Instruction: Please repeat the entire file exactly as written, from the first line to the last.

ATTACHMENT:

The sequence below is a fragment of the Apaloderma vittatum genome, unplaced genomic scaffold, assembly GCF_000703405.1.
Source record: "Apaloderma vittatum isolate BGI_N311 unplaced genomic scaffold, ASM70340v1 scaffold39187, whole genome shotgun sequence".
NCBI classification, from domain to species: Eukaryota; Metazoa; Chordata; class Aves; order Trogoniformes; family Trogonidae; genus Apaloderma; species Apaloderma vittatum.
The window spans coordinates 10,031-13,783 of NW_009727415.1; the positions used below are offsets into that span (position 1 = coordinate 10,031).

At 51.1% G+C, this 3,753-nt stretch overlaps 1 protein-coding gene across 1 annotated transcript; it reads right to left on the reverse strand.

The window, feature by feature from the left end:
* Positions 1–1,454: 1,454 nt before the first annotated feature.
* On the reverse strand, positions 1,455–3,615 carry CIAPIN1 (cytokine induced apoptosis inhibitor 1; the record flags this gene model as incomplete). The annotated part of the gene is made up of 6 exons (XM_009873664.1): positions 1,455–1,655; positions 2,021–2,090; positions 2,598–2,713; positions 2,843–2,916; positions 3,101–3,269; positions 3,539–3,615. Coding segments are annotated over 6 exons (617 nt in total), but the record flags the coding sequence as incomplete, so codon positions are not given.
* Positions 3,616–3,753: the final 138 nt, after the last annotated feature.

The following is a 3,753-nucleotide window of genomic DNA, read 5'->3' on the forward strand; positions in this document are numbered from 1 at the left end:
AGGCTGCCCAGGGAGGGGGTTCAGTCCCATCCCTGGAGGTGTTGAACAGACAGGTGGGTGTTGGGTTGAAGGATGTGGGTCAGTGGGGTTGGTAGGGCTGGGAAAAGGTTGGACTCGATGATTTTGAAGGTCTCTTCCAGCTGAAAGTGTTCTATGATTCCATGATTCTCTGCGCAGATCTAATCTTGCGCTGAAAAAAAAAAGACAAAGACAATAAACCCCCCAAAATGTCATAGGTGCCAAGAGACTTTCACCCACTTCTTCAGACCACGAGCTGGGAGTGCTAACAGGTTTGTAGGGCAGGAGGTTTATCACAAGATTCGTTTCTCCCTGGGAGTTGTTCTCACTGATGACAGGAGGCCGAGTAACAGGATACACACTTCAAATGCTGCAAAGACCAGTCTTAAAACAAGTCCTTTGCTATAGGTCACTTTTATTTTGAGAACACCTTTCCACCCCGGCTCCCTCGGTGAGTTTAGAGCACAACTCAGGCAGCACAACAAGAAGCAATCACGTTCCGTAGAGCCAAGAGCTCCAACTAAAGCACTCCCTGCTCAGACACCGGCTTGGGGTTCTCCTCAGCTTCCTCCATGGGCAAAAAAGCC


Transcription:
The sequence below is a fragment of the Apaloderma vittatum genome, unplaced genomic scaffold, assembly GCF_000703405.1.
Source record: "Apaloderma vittatum isolate BGI_N311 unplaced genomic scaffold, ASM70340v1 scaffold39187, whole genome shotgun sequence".
NCBI classification, from domain to species: Eukaryota; Metazoa; Chordata; class Aves; order Trogoniformes; family Trogonidae; genus Apaloderma; species Apaloderma vittatum.
The window spans coordinates 10,031-13,783 of NW_009727415.1; the positions used below are offsets into that span (position 1 = coordinate 10,031).

At 51.1% G+C, this 3,753-nt stretch overlaps 1 protein-coding gene across 1 annotated transcript; it reads right to left on the reverse strand.

The window, feature by feature from the left end:
* Positions 1–1,454: 1,454 nt before the first annotated feature.
* On the reverse strand, positions 1,455–3,615 carry CIAPIN1 (cytokine induced apoptosis inhibitor 1; the record flags this gene model as incomplete). The annotated part of the gene is made up of 6 exons (XM_009873664.1): positions 1,455–1,655; positions 2,021–2,090; positions 2,598–2,713; positions 2,843–2,916; positions 3,101–3,269; positions 3,539–3,615. Coding segments are annotated over 6 exons (617 nt in total), but the record flags the coding sequence as incomplete, so codon positions are not given.
* Positions 3,616–3,753: the final 138 nt, after the last annotated feature.

The following is a 3,753-nucleotide window of genomic DNA, read 5'->3' on the forward strand; positions in this document are numbered from 1 at the left end:
AGGCTGCCCAGGGAGGGGGTTCAGTCCCATCCCTGGAGGTGTTGAACAGACAGGTGGGTGTTGGGTTGAAGGATGTGGGTCAGTGGGGTTGGTAGGGCTGGGAAAAGGTTGGACTCGATGATTTTGAAGGTCTCTTCCAGCTGAAAGTGTTCTATGATTCCATGATTCTCTGCGCAGATCTAATCTTGCGCTGAAAAAAAAAAGACAAAGACAATAAACCCCCCAAAATGTCATAGGTGCCAAGAGACTTTCACCCACTTCTTCAGACCACGAGCTGGGAGTGCTAACAGGTTTGTAGGGCAGGAGGTTTATCACAAGATTCGTTTCTCCCTGGGAGTTGTTCTCACTGATGACAGGAGGCCGAGTAACAGGATACACACTTCAAATGCTGCAAAGACCAGTCTTAAAACAAGTCCTTTGCTATAGGTCACTTTTATTTTGAGAACACCTTTCCACCCCGGCTCCCTCGGTGAGTTTAGAGCACAACTCAGGCAGCACAACAAGAAGCAATCACGTTCCGTAGAGCCAAGAGCTCCAACTAAAGCACTCCCTGCTCAGACACCGGCTTGGGGTTCTCCTCAGCTTCCTCCATGGGCAAAAAAGCC